No appetite for fish farming in B.C.? Look east, says N.L. fisheries minister
Federal Liberals pledge to phase out sea-based salmon farming in B.C. within six years
Newfoundland and Labrador's minister of fisheries is extending an invitation to aquaculture companies feeling squeezed in British Columbia.
Look east, says Gerry Byrne.
"Newfoundland and Labrador is a place where much of that salmon production should consider to locate," Byrne told CBC News Tuesday.
Byrne was reacting to a campaign promise by his federal Liberal cousins to phase out sea-based open-net pen salmon farming in coastal B.C. waters by 2025.
The Liberals want to transition the West Coast industry to land-based closed-containment systems.
The pledge has reignited the debate over the future of sea-based fish farming on the east coast, and again forced Liberals like Byrne to answer some pointed questions about where this promising but controversial industry is heading.
"This is a decision exclusively for the jurisdiction of the province of British Columbia," Byrne said, adding that while federal authorities regulate the aquaculture sector in B.C., Newfoundland and Labrador's industry is jointly regulated.
But in light of the election promise, Byrne said Justin Trudeau's Liberals should offer some clarity.
Now is the time for the Liberal party … to say out loud that from a science point of view that maritime aquaculture in Newfoundland and Labrador is sound and will be continued.- Gerry Byrne
"Now is the time for the Liberal party … to say out loud that from a science point of view that maritime aquaculture in Newfoundland and Labrador is sound and will be continued," he said.
Feds support Grieg project
Byrne said the federal government has signalled its support for the industry by partnering with major projects like the $250-million Grieg NL development in Placentia Bay, which will include the largest fish hatchery in the world, and a system of sea cages.
Meanwhile, leaders in the aquaculture industry are criticizing the B.C. plan.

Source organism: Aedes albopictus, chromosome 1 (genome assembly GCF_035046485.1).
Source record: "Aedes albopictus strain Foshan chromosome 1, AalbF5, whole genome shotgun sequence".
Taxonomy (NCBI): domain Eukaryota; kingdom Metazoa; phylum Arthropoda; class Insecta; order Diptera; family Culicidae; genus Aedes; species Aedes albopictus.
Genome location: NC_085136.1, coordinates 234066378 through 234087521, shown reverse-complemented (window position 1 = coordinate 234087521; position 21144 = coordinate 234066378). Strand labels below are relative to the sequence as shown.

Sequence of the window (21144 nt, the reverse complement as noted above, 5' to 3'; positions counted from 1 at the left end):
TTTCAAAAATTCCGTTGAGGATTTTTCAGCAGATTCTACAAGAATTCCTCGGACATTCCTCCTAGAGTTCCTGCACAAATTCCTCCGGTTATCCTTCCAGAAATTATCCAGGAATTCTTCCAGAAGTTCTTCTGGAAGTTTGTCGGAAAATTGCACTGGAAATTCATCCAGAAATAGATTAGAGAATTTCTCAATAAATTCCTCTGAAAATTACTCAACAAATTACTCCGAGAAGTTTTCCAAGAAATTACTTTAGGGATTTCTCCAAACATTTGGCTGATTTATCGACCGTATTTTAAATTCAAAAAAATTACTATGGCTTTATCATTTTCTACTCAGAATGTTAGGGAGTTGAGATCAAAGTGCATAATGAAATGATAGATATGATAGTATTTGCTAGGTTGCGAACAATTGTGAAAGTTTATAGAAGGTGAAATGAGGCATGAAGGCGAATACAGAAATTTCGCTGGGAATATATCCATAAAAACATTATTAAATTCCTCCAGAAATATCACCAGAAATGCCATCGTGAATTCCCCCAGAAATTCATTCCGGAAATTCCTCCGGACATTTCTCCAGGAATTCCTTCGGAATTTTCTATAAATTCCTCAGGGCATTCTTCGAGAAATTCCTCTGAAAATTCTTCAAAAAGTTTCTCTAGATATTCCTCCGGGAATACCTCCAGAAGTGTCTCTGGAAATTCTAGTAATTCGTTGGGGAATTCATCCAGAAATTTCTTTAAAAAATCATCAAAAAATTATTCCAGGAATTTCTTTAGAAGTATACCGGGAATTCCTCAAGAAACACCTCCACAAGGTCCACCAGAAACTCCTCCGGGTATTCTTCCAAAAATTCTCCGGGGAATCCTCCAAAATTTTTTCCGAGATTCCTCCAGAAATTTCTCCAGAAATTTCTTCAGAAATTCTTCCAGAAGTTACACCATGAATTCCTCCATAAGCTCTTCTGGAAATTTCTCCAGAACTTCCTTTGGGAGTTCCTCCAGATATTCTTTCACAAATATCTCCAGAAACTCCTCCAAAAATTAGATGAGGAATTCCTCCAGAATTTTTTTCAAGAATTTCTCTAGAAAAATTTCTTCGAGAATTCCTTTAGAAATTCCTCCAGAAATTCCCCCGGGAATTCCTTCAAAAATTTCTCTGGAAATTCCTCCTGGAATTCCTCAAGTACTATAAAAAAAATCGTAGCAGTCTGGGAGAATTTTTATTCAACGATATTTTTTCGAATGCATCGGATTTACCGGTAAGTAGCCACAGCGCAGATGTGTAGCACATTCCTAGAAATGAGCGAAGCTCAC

"We think it's a reckless policy. It's not well considered at all. Ocean farming right now is the most sustainable large-scale animal protein production in the world," said Tim Kennedy of the Canadian Aquaculture Industry Alliance.
"You can't replace that natural benefit of being in the ocean. That's where they live and that's where they should be."
Byrne said he's not opposed to land-based fish farming.
"[But] we're reflecting the reality that it is not a proven commercial technology as of yet," he said. "The technology, the science behind it, is not there from a commercial perspective."
Meanwhile, he added, world aquaculture leader Norway recently approved licences for 20,000 tonnes of sea-based salmon farming.
Liberal incumbents react cautiously
Incumbent Liberals MPs from Newfoundland and Labrador want no part of the West Coast strategy.
"We have what I believe is the best practices right now," said Scott Simms, the Liberal candidate in Coast of Bays-Central-Notre Dame.
Ken McDonald, the incumbent in the Avalon riding, said he supports the West Coast moving to land-based farming.
"They seem to not have the water depths and the currents and tides to be constantly flushing the area that would be occupied by aquaculture pens. But we have that."
As for Byrne, he views the Liberal promise as an opportunity.
He said 95,000 tonnes of farmed Atlantic salmon is produced in B.C., while just 25,000 tonnes is produced in Newfoundland and Labrador.
"If a company were to want to establish further operations here … we suspect that we have become a very attractive climate for investment."